There’s no intervention at mating, they have crossbred cows that require minimal assistance at calving, minerals are in the fertiliser not the water so appear in the fertiliser cost line.
They dry cow therapy half the herd and spend money on pregnancy testing, mastitis control and teat spray, Armer said.
The spend on mastitis tends to be strongly linked to management ability.
“There’s a strong link between EBIT and cell count,” Armer said.
Across the group the strategy is for 10 weeks mating – five weeks of artificial insemination and five weeks of bulls.
“That’s generally resulted in a 9% empty rate but last season, like a lot of people that went up – it was 13% for us,” Glass said.
The North Island farms are generally simple in terms of infrastructure and have very little machinery so depreciation is very low.
Regrassing is kept to a minimum with the focus on ensuring anything inhibiting pasture production such as fertility and drainage were rectified.
“As long as pastures are grazed well, the fertility and drainage is right and they’re not pugged we’re just not seeing the benefit in spending money on regrassing,” Armer said.
He shared the budget details for three farms and said they’d cemented their farm working expenses in under $3/kg MS.
In 2015-16 they’d managed to produce an economic farm surplus of about $1200/ha despite the record low payout.
In the South Island costs were slightly higher thanks mainly to irrigation – both the standing charges relating to water and depreciation in the infrastructure.
Glass said DHL had invested and positioned itself over time to ensure its irrigation costs were between $250-$300/ha/year.
Total farm working expenses in Canterbury and North Otago in 2016-17 ranged from $3.37/kg MS for Canterbury surface water supplied farms to $3.34/kg MS for Canterbury groundwater to $3.46/kg MS for Waitaki borderdyke farms.
Investing in people and providing them with a progression pathway in the business is a key strategy of the group and good for both parties.
Helping operators with their people management skills also pays off.
“We consistently find the people who are the superior employers, their people stay in the business and progress and grow but their farms are also the most profitable,” Glass said.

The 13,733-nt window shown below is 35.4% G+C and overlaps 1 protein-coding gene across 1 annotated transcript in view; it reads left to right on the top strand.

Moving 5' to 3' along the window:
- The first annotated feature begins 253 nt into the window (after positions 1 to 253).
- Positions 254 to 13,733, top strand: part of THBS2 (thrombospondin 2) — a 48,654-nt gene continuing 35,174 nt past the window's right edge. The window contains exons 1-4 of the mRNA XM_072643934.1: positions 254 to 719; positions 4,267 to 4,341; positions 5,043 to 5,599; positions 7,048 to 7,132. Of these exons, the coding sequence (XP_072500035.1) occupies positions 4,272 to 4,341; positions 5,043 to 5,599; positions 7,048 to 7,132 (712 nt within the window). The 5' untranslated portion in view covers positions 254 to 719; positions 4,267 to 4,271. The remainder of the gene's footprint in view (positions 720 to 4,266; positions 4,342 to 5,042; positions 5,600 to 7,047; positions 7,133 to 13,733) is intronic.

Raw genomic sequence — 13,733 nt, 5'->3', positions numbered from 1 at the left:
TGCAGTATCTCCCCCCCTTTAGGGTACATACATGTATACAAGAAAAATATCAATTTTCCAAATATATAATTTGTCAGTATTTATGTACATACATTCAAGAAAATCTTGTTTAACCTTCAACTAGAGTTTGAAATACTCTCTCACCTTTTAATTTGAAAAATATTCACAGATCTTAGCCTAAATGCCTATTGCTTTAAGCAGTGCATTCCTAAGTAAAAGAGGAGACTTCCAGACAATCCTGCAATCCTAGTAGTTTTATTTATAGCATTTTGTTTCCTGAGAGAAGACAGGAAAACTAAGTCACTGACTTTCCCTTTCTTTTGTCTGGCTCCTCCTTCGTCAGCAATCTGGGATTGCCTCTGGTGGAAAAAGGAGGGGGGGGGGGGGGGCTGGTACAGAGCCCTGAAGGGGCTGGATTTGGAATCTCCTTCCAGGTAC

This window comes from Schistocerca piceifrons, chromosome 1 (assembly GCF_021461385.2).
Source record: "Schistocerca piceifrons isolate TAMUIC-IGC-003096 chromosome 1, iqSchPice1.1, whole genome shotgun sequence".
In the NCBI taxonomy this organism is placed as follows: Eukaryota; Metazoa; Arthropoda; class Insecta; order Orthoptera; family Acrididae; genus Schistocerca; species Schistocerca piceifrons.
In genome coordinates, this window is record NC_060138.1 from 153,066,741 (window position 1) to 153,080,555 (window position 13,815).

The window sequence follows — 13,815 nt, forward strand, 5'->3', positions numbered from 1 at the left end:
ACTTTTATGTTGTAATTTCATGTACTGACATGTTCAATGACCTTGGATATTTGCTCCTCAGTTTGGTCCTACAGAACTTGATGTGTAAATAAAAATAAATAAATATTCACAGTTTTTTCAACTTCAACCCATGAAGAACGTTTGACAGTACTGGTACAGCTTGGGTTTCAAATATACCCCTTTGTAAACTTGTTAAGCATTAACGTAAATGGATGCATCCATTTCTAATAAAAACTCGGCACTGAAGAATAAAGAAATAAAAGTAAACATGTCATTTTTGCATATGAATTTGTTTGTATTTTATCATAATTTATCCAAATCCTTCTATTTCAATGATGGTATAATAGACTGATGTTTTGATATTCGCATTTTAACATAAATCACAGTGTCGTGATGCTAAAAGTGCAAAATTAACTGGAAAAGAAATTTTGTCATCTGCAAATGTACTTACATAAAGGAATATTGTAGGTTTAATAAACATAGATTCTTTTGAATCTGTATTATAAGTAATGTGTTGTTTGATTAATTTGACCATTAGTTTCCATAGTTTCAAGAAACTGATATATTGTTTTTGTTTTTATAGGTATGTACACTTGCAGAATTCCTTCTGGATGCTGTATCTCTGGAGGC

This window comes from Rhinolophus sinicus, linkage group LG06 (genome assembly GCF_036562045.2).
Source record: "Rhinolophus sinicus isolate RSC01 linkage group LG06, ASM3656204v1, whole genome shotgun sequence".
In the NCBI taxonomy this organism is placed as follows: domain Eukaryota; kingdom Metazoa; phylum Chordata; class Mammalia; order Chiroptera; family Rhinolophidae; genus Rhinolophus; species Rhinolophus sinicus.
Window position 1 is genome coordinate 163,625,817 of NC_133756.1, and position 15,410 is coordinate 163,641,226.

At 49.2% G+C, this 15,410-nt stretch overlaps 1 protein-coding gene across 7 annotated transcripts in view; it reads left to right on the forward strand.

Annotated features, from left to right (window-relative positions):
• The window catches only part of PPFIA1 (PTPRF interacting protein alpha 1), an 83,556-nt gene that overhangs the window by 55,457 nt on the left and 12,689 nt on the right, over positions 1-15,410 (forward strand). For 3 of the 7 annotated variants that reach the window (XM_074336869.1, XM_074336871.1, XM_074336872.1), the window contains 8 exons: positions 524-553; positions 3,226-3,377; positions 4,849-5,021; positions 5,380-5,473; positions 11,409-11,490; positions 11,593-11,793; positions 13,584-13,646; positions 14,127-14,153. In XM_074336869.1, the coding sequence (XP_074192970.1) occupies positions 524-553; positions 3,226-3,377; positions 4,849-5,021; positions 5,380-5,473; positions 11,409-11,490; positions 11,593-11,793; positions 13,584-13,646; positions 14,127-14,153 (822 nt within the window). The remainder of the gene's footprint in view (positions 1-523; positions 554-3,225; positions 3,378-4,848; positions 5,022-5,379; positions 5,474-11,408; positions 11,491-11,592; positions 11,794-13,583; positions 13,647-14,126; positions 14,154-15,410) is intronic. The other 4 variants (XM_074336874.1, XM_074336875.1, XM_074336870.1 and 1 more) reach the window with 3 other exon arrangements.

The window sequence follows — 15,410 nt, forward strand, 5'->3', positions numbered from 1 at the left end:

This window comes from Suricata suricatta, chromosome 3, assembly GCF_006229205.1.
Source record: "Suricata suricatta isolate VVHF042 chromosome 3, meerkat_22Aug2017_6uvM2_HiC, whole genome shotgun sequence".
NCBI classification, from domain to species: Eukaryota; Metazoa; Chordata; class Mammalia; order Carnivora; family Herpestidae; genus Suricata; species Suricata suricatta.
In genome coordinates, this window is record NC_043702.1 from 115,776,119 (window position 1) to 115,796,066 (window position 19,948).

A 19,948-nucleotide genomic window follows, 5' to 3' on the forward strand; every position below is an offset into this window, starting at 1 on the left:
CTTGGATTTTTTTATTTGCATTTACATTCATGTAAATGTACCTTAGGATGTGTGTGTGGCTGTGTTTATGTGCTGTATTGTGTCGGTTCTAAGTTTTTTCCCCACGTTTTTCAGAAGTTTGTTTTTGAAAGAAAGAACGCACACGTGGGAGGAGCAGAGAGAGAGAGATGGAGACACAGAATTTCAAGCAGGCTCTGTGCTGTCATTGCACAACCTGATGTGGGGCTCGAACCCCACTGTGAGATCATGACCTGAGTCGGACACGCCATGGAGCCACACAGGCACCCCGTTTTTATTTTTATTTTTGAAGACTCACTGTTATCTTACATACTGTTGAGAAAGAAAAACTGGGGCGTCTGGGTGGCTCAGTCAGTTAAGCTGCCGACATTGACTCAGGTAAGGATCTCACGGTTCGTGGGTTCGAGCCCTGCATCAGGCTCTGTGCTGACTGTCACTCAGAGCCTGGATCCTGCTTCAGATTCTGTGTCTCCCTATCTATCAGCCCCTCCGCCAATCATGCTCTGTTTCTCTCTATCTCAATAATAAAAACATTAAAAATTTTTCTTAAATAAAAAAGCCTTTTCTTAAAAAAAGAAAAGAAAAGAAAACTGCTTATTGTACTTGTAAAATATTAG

The nutrient story
Nutrient limits mean there’s a new and very real parameter involved in profitable dairying.
No longer is it just about producing milk at low cost, it’s also about doing that with a low nitrogen footprint too, DHL chief executive Colin Glass says.
“So much of being able to do that revolves around our ability to harvest pasture in the spring. It’s not about production during the at-risk periods later in the season,” he says.
The farming system used by DHL and Armer Group arguably fits well with the modelled losses in terms of reducing stocking rates at the at-risk periods over autumn.
Armer says in the North Island the farm system means the group’s farms are among the lowest in terms of nitrogen leaching.
“For the next 10 years we’ll meet the requirements but beyond that it might be more challenging.
“I’m pretty confident though that what’s good for profit is also good for the environment, especially around harvesting a lot of grass through an animal at the right time of the year,” Armer says.
Glass agrees and urges farmers to look more deeply at their Overseer report and the inputs.
The final Overseer number for nitrate loss was hugely influenced by irrigation inputs and farmers should look at the water – in terms of millimetres – it says is going on.
“I can have someone do an Overseer budget for a farm that could give me 800mm and one that could give me 200mm applied and both are compliant with the protocol but the number that falls out of that will be significantly different.”
He urges farmers to look at what the models indicated in terms of opportunities to reset their farm systems.
“When you get past all the noise around the number – there’s a lot of valuable conversations to have about where it means you should be setting your farm system.”